Pain Is a Liar
Pain is the number ONE issue that causes people to think about going to see a physical therapist. We, as physical therapists, have continued to precipitate this emphasis by asking about pain, and performing techniques that are focused on pain relief, BUT we as therapists want to do so much more for our patients, and if we can understand that Pain is a Liar, we can.
There are a large number of sayings that we as PT’s use in relation to pain that can shed some light on one of the most misunderstood parts of life. Sayings like “pain is an output”, “pain is weakness leaving your body”, “pain is temporary” and of course “pain is a liar”.
Let’s use some of these sayings to shed some light on pain and how concentrating on pain can limit progress and continue the feeling of pain.
“Pain is an Output”
Pain is actually your brain’s interpretation of a signal from an area of dysfunction, injury, or nocioception.
In a recent study, they looked at two people who have a genetic disorder that does not allow them to experience pain. These are those people that can put their hand on a hot stove and report that their hand will feel warmer, but it’s not painful. They had each of these people receive a ‘pinprick’ stimulus, which would make most of us say “ow” or want to strike back at the tester. During the stimulus they performed a Functional MRI (An fMRI measures brain blood flow to display brain activity changes.) to evaluate was going on during the stimulus and did the same stimulus with a few age-matched normal people as comparison. What they found was that the key areas for the “pain matrix” would ‘light-up’ on fMRI for both groups in the similarly. The difference was that the “normal” people complained of pain, but the two people with the genetic disorder did not complain. So, when the researchers gave a pain stimulus, there are key areas of the brain that were activated in both of the groups. The “pain” input activating the ‘pain matrix’ does not mean it is pain. Pain occurs only when it becomes the output and the person feels the pain. The stimulus is not the pain. Pain is about the output, not the input.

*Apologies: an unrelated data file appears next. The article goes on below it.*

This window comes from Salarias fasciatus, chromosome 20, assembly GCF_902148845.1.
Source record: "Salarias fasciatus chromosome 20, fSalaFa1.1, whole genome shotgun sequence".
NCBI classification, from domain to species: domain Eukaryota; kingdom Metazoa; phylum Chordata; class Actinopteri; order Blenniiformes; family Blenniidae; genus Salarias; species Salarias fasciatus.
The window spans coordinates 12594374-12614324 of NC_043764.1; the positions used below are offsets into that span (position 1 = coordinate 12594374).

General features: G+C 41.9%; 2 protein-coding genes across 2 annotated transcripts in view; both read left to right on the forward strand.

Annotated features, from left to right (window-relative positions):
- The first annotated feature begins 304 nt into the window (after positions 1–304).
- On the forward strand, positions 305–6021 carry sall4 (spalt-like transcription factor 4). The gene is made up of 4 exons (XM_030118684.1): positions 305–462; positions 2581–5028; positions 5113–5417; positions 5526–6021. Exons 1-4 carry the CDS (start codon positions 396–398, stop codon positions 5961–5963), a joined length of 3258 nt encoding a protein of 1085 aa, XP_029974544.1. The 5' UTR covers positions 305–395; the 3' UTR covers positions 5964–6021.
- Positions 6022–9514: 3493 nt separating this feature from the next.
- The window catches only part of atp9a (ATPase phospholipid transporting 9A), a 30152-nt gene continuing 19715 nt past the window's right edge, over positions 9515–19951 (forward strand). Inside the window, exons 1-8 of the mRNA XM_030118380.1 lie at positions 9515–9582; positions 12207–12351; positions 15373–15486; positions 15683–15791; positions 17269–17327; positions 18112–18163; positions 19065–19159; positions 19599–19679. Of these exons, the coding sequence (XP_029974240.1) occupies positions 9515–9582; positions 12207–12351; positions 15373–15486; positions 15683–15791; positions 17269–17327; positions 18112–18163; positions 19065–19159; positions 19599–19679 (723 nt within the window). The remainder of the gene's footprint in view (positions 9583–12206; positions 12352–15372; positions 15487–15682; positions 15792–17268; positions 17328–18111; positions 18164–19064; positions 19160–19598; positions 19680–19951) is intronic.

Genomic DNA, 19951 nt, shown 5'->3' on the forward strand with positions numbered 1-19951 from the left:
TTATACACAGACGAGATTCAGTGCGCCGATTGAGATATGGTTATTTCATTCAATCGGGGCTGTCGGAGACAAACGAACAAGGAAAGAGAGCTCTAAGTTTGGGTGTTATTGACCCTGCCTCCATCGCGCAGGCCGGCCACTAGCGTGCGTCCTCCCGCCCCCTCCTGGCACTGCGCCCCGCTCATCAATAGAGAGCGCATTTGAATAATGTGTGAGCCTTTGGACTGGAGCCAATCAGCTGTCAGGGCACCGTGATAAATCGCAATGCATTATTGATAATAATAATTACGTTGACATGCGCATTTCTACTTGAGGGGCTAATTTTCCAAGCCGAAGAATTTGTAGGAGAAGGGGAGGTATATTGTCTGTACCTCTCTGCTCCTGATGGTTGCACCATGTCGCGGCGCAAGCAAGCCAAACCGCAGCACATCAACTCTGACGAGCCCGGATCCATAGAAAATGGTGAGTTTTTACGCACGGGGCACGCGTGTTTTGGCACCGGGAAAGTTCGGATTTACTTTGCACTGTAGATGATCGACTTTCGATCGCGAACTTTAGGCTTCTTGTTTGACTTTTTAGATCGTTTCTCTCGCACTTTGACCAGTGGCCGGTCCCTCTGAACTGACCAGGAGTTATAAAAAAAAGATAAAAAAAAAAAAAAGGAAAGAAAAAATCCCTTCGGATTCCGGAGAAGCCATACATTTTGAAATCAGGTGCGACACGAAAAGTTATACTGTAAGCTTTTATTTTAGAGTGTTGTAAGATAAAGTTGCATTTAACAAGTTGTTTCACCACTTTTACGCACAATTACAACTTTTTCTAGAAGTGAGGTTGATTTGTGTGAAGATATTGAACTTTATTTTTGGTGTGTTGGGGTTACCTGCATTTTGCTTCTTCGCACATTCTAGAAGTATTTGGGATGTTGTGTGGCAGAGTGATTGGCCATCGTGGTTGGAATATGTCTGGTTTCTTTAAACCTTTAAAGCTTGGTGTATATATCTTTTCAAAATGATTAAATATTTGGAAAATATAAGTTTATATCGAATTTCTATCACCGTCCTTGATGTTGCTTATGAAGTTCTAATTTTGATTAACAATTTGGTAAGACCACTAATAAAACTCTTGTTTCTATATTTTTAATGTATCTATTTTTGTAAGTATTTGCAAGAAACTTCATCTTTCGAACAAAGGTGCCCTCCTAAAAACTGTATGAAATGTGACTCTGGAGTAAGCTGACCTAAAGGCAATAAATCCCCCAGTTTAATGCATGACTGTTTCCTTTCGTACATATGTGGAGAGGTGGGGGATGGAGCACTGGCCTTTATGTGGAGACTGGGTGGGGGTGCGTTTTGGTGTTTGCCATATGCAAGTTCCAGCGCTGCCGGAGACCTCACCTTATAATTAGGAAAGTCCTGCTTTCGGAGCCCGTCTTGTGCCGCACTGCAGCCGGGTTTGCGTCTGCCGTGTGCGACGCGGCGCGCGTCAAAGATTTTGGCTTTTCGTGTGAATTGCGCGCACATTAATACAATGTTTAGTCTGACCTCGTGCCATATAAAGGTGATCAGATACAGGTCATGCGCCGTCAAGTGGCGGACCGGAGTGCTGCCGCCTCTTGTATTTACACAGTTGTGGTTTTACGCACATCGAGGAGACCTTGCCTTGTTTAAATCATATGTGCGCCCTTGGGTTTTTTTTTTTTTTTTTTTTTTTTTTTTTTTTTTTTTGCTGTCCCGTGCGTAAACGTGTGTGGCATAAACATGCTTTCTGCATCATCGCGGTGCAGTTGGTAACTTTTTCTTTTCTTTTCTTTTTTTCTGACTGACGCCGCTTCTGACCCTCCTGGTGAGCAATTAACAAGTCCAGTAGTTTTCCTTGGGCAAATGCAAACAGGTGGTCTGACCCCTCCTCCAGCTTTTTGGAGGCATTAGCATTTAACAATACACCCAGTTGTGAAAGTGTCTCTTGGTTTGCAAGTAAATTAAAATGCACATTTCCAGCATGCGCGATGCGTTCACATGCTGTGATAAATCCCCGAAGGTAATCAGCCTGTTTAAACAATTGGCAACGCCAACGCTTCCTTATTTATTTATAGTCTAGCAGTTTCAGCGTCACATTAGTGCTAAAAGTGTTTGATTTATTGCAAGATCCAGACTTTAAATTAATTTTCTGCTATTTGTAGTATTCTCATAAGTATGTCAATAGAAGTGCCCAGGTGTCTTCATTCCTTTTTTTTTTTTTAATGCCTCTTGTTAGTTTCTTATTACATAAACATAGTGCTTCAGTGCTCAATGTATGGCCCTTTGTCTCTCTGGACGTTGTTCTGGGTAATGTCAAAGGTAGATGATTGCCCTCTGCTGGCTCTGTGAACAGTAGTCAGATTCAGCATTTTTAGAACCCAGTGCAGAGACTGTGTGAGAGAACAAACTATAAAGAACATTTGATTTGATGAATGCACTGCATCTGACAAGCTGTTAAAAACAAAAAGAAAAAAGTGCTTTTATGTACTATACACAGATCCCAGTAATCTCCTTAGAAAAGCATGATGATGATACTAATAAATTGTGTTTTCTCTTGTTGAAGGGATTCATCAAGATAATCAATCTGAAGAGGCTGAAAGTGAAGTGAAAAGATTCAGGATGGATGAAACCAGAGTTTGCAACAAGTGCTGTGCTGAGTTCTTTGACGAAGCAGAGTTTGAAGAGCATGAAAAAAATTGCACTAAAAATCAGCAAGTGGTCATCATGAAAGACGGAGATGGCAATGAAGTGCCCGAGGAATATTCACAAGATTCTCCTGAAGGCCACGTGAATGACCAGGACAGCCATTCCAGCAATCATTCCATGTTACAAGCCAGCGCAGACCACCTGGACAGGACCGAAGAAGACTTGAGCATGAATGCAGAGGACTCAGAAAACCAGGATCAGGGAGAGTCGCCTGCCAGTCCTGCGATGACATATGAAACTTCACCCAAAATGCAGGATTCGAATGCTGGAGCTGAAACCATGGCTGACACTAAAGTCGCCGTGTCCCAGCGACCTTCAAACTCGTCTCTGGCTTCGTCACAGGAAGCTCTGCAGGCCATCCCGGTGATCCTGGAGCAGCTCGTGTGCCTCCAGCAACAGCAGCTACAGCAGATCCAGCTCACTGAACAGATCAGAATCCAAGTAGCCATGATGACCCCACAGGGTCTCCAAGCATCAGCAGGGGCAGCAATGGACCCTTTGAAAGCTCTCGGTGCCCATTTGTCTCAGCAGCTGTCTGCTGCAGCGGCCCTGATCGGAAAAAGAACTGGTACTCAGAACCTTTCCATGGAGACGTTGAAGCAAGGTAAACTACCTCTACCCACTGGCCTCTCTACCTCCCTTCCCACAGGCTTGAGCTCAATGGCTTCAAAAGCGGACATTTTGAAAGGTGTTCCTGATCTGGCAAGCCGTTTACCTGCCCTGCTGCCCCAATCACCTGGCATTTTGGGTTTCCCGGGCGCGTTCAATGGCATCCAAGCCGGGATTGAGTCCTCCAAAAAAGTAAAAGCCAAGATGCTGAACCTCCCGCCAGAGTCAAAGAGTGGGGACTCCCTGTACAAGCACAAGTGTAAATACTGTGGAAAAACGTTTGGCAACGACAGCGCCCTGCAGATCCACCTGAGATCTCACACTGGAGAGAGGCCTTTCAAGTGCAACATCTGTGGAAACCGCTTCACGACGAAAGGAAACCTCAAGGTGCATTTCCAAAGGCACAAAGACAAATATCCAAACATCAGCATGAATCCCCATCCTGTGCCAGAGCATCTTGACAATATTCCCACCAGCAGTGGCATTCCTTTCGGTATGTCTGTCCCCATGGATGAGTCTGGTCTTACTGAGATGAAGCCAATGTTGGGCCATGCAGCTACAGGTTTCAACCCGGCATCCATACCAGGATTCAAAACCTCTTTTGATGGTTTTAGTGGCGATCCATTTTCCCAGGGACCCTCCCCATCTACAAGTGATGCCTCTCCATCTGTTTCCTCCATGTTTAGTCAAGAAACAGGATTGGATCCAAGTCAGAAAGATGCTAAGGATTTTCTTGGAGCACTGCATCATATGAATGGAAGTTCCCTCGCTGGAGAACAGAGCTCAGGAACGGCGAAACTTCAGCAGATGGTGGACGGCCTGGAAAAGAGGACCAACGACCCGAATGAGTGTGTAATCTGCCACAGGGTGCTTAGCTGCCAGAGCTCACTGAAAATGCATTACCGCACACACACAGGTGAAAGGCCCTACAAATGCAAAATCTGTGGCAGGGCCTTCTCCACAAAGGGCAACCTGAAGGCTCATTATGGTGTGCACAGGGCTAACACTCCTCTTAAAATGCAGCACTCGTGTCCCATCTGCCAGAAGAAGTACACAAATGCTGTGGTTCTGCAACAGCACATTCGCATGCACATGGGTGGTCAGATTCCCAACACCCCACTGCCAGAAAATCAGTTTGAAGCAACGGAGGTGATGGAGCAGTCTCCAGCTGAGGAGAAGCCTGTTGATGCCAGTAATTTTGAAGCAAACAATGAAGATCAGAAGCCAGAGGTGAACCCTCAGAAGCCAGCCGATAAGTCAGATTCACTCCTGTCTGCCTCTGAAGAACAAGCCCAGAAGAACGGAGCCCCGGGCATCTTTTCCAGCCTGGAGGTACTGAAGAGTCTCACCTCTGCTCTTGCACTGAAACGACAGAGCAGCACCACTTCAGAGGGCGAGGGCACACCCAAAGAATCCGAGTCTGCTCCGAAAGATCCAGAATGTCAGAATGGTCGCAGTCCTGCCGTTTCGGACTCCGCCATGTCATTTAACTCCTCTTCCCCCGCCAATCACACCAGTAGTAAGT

When we understand the characteristic or pain as an output, it frees us (both as therapists and patients) to concentrate on the cause of the pain. It allows us to correct the movement disorder, muscle imbalance or poor muscle performance that has caused that output. If you had a splinter in your finger that REALLY hurt your finger, you would pull the splinter out of your finger. If we take care of the input (cause of the pain), the output goes.
"Pain is Weakness Leaving your Body"
A lot of people have heard this one, but not many people know where it came from or have even thought about its MANY meanings and uses.
First, this one started as propaganda by the US Marines Recruiting offices to get more people to join the Marines (and it was very effective at that).
Technically, it is not true. As we just said pain is your brain’s response to a stimulus to tell your body that something is wrong. It is telling you to stop what you’re doing and protect yourself from that input.